A Feminist Take on Home-Centred Reality Shows

March 8, 2024

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Written by guest blogger Susan Fraiman.

I’m an English professor whose areas of specialty include Jane Austen, the history of the novel, and gender studies. Yet recently I’ve been writing about contemporary television: dramadies like Girls, Insecure, and Broad City; the survival reality series Alone; and even those formulaic reality shows focused on buying and/or renovating real estate. What could possibly motivate a nosedive from the likes of Emma, not just to a low-brow medium like TV, but all the way down to the trashy depths of HGTV’s House Hunters?

Needless to say, the contrast between Austen’s elegant wit and the banalities uttered on House Hunters is extreme:

Realtor: What about location?

Wife: Well, I work downtown, so I’d like to be nearby.

Husband: But outside the city is better for our dog. Plus, it’s quieter.

Wife: I really can’t deal with a long commute.

Realtor: I see (sigh).

At a thematic level, however, Austen’s realist novels and HGTV’s reality franchise actually have a good deal in common. What draws me to both is their depiction of the micro-dramas of everyday life. Both genres take up the chit-chat, daily routines, mundane objects, and intimate ties situated, for the most part, inside of houses.

These things interest me personally. I am fascinated by how we relate to one another. I take pleasure in small gestures aimed at domestic order and beauty. I confess to a weakness for house porn. But how, we might ask, does House Hunter’s rampant consumerism and fixation on homemaking square with my progressive values and, in particular, with my feminism? I’d be the first to admit that the show’s very premise ignores the fact that many in the US struggle to pay rent, much less invest in real estate. The view of home ownership as “normal” is no longer true; for many, it never was. Problematic, too, is a narrative equating happiness with property. (Most of Austen’s novels might be said to do the same.)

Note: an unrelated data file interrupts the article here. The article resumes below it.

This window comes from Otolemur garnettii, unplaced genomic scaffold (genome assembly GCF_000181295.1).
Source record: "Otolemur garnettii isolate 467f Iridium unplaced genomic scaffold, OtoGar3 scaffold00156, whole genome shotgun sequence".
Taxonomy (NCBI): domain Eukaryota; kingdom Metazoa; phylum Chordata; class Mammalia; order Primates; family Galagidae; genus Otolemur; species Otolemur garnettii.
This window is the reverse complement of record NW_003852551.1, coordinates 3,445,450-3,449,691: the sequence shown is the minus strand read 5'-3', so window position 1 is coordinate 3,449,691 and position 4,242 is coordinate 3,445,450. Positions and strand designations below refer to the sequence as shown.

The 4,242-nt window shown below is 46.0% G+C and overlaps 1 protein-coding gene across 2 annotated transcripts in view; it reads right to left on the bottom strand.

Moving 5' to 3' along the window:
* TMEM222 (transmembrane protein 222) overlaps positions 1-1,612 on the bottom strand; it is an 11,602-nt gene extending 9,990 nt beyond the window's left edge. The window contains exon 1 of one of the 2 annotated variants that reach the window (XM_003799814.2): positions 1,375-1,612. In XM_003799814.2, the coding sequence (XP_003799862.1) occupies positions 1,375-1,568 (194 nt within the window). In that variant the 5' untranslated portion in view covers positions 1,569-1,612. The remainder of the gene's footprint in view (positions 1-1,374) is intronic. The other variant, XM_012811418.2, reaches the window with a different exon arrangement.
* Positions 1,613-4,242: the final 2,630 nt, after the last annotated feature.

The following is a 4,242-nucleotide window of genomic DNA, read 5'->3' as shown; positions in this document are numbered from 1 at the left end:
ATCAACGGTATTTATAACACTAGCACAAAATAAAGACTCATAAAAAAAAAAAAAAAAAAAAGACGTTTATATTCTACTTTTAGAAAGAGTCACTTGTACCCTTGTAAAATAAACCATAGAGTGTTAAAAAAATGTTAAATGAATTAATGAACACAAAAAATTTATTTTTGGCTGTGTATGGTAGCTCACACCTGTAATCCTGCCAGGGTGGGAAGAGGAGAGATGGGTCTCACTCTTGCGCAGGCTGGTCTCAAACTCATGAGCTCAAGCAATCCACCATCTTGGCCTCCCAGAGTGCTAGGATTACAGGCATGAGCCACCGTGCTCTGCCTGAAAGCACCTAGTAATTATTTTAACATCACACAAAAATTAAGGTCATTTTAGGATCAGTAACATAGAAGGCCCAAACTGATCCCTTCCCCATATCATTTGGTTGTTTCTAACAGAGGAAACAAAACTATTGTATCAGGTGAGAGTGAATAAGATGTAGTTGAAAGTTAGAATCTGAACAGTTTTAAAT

In their new home, Dominque and Edwin take pleasure in small domestic tasks.


At the same time, I would defend the show’s pursuit of homeyness on several grounds. I resist the common assumption that everything domestic is intrinsically boring and conventional. In fact, homes are dynamic, labour-intensive, and widely various. Some may protect, while others confine. Some are relatively stable, others makeshift and precarious. Some connote respectability; others carry a stigma. In Extreme Domesticity: A View from the Margins, I underlined the diversity of domestic arrangements and affirmed the work that goes into making and maintaining them. Shouldered primarily by women, the jobs of cooking, cleaning, and caring are what keep us alive from day-to-day. And yet, unpaid or poorly-paid, this labour is hardly recognized as such.

The coding of domestic concerns as “feminine” is what underpins the tendency to trivialize if not ignore them. So one laudable aspect of House Hunters is its reframing of household matters as substantial, worthy, and necessary. Another is the further step of not only valuing but also de-gendering them. Unlike centuries of housekeeping manuals, the show’s protagonists and audience include men as well as women. As I note in “HGTV’s House Hunters and the Right to Coziness,” “The little things that happen in houses are made paramount for male and female viewers alike.” There is another way, too, that House Hunters and its ilk have long been inclusive. Well ahead of the curve, home-centred reality shows have regularly featured interracial and queer couples. Instead of being marked as special, they simply swell the throngs of those in hot pursuit of double sinks and a walk-in closet. Recognizing ways that we are different, such shows also affirm what we share: the wish to feel “at home,” the urge to exert ourselves in shaping a place to dwell.


SUSAN FRAIMAN is Professor of English at the University of Virginia. Her most recent book is Extreme Domesticity: A View from the Margins (Columbia UP, 2017). Recent articles include “Memory Work and Dirty Work: Writing the Labor of Elder Care” (New Literary History), “Realism’s Gender Wars: The Masculinity Effect in Late Realist Fiction and Reality TV” (American Literary History), and “Bathroom Realism and the Women of Cable TV” (Signs: Journal of Women in Culture and Society).

“HGTV’s House Hunters and the Right to Coziness” was published in Canadian Theatre Review 191: Performance & Housing and is Free to Read until March 18th.


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